Jared Leto: ‘No One Should Apologize’ for Their Acting Process

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In the Envelope: The Actor’s Podcast features in-depth conversations with today’s most noteworthy actors and creators. Join host and awards editor Jack Smart for this guide to living the creative life from those who are doing it every day. This episode is brought to you by HBO.

There’s a lot that goes into what Jared Leto calls “immersive” (and what some call “method”) acting. What the Academy Award winner’s full-bodied screen transformations boil down to, ultimately, is a willingness to swing for the fences. “I want to destroy things,” he says of his process. “I want to make myself reconsider what’s possible with acting—to put a dent in this proverbial, creative universe.”

Particularly in the last decade or so, taking “fairly ambitious swings” with his characters, Leto has embraced risk-taking to the point of embracing failure. “It’s OK to fail and to be wrong, and to be bad, and to miss,” he says. “I’ve failed more than anybody I’ve ever met in my life. But I recognize the education that comes along with that.”

It was the idea of failure that drew him to the role of Paolo Gucci, the pitiably, buffoonish black sheep of the family in “House of Gucci” from director Ridley Scott and adapters Becky Johnston and Roberto Bentivegna. “I really identified with his desire to be an artist, the fact that he wanted to do something special with his life,” admits Leto. “I related a lot to his failures, which is very common for us artists. And I loved his heart and humor.”

Leto’s highly physical, heavily accented performance, complete with face-altering prosthetics that took over six hours daily to implement, has been nominated for Critics’ Choice and Screen Actors Guild Awards. Born in Louisiana, and a student of visual art and filmmaking in Washington D.C. and New York City, Leto moved to Los Angeles in 1992 with only a couple hundred dollars to his name. After breaking into Hollywood with “My So-Called Life” and starring in “Prefontaine,” “Requiem for a Dream,” “Panic Room,” “American Psycho,” he took a years-long break from acting to focus on his band, Thirty Seconds to Mars. Then, “Dallas Buyers Club” earned him an Oscar, followed by equally acclaimed work in “Suicide Squad” as the Joker, “Blade Runner 2049,” and “The Little Things.” He’ll next star in Marvel and Sony’s “Morbius” and the Apple TV+ miniseries “WeCrashed.”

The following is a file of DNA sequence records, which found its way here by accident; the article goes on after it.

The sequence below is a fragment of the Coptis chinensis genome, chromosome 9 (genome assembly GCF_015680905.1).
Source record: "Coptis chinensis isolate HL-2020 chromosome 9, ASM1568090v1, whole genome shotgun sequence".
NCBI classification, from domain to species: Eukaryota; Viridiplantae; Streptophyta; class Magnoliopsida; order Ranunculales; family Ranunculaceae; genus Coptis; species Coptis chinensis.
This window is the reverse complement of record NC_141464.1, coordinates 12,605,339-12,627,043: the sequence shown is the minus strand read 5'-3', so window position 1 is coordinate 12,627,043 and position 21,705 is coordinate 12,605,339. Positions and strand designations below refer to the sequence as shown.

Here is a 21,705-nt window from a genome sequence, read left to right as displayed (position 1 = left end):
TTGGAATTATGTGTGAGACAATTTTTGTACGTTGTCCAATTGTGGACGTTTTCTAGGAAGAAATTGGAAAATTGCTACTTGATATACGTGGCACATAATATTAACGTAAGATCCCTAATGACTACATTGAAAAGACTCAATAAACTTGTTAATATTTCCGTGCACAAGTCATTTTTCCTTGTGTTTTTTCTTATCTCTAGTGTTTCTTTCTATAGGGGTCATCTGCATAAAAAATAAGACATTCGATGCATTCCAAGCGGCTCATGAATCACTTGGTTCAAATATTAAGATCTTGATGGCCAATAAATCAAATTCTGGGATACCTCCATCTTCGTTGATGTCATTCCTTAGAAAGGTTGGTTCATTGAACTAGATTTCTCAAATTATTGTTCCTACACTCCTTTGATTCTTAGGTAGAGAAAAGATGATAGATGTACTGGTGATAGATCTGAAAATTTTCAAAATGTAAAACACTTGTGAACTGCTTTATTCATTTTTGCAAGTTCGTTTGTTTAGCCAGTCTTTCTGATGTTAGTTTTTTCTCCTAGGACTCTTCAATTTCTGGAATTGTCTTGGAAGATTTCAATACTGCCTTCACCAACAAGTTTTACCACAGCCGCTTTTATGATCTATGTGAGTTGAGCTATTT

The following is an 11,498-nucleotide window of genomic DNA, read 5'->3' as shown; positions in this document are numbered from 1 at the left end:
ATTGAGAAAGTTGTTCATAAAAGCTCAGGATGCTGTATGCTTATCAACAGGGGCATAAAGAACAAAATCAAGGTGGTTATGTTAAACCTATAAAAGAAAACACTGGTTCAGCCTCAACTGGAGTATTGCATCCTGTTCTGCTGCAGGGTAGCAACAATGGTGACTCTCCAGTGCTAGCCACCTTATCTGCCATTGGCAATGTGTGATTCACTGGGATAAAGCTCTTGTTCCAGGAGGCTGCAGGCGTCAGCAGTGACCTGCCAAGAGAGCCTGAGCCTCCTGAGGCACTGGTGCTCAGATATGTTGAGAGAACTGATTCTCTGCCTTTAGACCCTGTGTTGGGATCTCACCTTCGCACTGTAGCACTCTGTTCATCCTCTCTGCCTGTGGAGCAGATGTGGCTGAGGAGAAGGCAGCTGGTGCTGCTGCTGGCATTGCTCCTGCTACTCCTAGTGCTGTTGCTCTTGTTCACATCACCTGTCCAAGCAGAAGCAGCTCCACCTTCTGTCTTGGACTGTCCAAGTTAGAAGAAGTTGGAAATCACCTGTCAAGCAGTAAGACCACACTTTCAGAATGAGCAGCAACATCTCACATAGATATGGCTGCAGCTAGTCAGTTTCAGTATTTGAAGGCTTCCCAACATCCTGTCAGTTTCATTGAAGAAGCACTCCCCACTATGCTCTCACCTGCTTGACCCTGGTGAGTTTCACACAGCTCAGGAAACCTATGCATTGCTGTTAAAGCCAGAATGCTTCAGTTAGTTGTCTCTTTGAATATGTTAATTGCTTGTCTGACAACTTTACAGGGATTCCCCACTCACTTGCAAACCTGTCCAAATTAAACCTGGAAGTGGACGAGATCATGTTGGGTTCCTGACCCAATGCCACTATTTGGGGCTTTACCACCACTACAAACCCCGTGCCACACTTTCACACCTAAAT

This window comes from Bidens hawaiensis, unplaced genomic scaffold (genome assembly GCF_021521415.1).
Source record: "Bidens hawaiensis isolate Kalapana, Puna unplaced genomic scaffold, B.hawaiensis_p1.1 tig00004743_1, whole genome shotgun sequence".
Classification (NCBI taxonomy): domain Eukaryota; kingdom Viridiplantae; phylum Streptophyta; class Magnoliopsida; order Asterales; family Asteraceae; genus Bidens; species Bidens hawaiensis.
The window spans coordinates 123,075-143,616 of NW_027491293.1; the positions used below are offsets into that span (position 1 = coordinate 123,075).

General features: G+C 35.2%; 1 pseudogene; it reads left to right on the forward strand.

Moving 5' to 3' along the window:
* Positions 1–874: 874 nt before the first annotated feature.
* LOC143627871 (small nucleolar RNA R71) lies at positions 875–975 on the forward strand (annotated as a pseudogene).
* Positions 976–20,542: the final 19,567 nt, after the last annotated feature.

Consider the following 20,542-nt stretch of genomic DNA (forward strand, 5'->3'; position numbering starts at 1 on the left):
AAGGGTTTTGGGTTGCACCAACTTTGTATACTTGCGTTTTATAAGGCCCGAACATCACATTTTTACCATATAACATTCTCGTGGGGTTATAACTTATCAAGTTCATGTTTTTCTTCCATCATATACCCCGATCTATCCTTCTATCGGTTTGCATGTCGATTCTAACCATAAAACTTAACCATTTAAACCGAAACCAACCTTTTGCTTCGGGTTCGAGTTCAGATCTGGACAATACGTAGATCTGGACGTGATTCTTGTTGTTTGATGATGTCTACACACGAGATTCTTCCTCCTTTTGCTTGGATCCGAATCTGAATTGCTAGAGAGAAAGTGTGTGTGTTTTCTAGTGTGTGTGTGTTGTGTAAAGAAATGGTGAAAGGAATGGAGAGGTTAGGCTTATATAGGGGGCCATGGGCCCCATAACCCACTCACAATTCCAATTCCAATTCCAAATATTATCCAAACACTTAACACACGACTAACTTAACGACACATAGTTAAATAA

“When I take on a role, I’m obsessed,” he says of all his work. “I want to know everything. I want to know what my character’s favorite food is. I want to know the last time he took a shower. I want to know, is he right-handed, is he left-handed? What’s his middle name? Because you never know when it’s gonna pay off.” That’s particularly true in moments of improvisation, he adds; after rigorous backstory invention and relentless preparation, it’s the actor’s job to let go and inhabit the character on camera, in the moment. 

Of course, Leto has never approached two roles in the exact same way. “For me, once you have character, you’re free,” he says—but experimenting with how to get there starts from scratch each time. “Oftentimes, if there’s room for things to grow, if you see that opportunity, it means you're probably walking down the right path.”

Therein lies Leto’s top advice for fellow working actors: Figure out your own techniques through trial and error. And the bigger the errors, the better. “Everyone’s got their process. No one should apologize for it. People should explore and experiment—you’re artists. Be bold, be brave, break some shit. And never, ever apologize for it. Show up, be kind, be respectful, be there for your partners, be there for your director. But don’t be afraid to really challenge even your own expectations of what’s possible.”

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